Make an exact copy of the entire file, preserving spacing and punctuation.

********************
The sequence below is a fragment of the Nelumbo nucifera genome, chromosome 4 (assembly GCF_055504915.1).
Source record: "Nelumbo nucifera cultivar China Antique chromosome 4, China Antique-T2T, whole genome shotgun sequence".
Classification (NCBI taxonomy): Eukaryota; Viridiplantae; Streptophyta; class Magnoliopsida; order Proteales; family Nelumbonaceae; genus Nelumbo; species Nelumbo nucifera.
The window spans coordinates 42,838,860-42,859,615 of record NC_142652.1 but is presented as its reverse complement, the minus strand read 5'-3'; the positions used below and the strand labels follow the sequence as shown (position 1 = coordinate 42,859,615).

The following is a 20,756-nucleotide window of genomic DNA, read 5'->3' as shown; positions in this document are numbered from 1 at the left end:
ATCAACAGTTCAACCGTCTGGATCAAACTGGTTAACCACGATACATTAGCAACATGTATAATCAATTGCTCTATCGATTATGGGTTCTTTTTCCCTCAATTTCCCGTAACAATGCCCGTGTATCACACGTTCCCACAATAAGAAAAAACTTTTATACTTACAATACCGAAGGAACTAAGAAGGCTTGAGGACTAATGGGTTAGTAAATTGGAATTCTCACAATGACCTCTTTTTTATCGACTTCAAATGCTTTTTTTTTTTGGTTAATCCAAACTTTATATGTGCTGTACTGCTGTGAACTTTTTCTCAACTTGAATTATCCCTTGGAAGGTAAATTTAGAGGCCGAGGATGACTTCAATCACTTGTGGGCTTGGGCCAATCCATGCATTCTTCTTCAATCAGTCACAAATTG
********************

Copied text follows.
The sequence below is a fragment of the Nelumbo nucifera genome, chromosome 4 (assembly GCF_055504915.1).
Source record: "Nelumbo nucifera cultivar China Antique chromosome 4, China Antique-T2T, whole genome shotgun sequence".
Classification (NCBI taxonomy): Eukaryota; Viridiplantae; Streptophyta; class Magnoliopsida; order Proteales; family Nelumbonaceae; genus Nelumbo; species Nelumbo nucifera.
The window spans coordinates 42,838,860-42,859,615 of record NC_142652.1 but is presented as its reverse complement, the minus strand read 5'-3'; the positions used below and the strand labels follow the sequence as shown (position 1 = coordinate 42,859,615).

The following is a 20,756-nucleotide window of genomic DNA, read 5'->3' as shown; positions in this document are numbered from 1 at the left end:
ATCAACAGTTCAACCGTCTGGATCAAACTGGTTAACCACGATACATTAGCAACATGTATAATCAATTGCTCTATCGATTATGGGTTCTTTTTCCCTCAATTTCCCGTAACAATGCCCGTGTATCACACGTTCCCACAATAAGAAAAAACTTTTATACTTACAATACCGAAGGAACTAAGAAGGCTTGAGGACTAATGGGTTAGTAAATTGGAATTCTCACAATGACCTCTTTTTTATCGACTTCAAATGCTTTTTTTTTTTGGTTAATCCAAACTTTATATGTGCTGTACTGCTGTGAACTTTTTCTCAACTTGAATTATCCCTTGGAAGGTAAATTTAGAGGCCGAGGATGACTTCAATCACTTGTGGGCTTGGGCCAATCCATGCATTCTTCTTCAATCAGTCACAAATTG